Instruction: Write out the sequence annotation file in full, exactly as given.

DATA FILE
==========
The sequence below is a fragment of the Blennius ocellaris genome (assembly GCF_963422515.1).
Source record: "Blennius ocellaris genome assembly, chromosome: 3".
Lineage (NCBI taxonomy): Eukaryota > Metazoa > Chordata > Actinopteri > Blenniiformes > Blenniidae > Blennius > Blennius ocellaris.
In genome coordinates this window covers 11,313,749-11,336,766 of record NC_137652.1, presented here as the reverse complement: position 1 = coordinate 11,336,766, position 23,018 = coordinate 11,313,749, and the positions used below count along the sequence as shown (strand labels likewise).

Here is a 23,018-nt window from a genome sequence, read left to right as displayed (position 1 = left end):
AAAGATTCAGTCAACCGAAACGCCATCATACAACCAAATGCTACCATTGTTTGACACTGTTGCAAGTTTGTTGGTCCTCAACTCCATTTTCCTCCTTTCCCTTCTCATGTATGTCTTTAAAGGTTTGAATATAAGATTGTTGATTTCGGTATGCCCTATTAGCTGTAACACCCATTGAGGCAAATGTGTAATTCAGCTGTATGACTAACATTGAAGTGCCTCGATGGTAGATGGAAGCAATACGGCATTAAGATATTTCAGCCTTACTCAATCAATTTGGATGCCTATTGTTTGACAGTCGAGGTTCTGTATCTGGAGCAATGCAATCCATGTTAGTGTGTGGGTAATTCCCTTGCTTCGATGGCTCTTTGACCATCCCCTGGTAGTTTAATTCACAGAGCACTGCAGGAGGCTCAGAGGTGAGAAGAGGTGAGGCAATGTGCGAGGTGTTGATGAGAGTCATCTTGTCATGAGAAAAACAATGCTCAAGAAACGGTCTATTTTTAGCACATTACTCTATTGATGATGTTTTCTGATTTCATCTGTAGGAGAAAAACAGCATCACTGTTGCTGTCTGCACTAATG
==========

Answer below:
The sequence below is a fragment of the Blennius ocellaris genome (assembly GCF_963422515.1).
Source record: "Blennius ocellaris genome assembly, chromosome: 3".
Lineage (NCBI taxonomy): Eukaryota > Metazoa > Chordata > Actinopteri > Blenniiformes > Blenniidae > Blennius > Blennius ocellaris.
In genome coordinates this window covers 11,313,749-11,336,766 of record NC_137652.1, presented here as the reverse complement: position 1 = coordinate 11,336,766, position 23,018 = coordinate 11,313,749, and the positions used below count along the sequence as shown (strand labels likewise).

Here is a 23,018-nt window from a genome sequence, read left to right as displayed (position 1 = left end):
AAAGATTCAGTCAACCGAAACGCCATCATACAACCAAATGCTACCATTGTTTGACACTGTTGCAAGTTTGTTGGTCCTCAACTCCATTTTCCTCCTTTCCCTTCTCATGTATGTCTTTAAAGGTTTGAATATAAGATTGTTGATTTCGGTATGCCCTATTAGCTGTAACACCCATTGAGGCAAATGTGTAATTCAGCTGTATGACTAACATTGAAGTGCCTCGATGGTAGATGGAAGCAATACGGCATTAAGATATTTCAGCCTTACTCAATCAATTTGGATGCCTATTGTTTGACAGTCGAGGTTCTGTATCTGGAGCAATGCAATCCATGTTAGTGTGTGGGTAATTCCCTTGCTTCGATGGCTCTTTGACCATCCCCTGGTAGTTTAATTCACAGAGCACTGCAGGAGGCTCAGAGGTGAGAAGAGGTGAGGCAATGTGCGAGGTGTTGATGAGAGTCATCTTGTCATGAGAAAAACAATGCTCAAGAAACGGTCTATTTTTAGCACATTACTCTATTGATGATGTTTTCTGATTTCATCTGTAGGAGAAAAACAGCATCACTGTTGCTGTCTGCACTAATG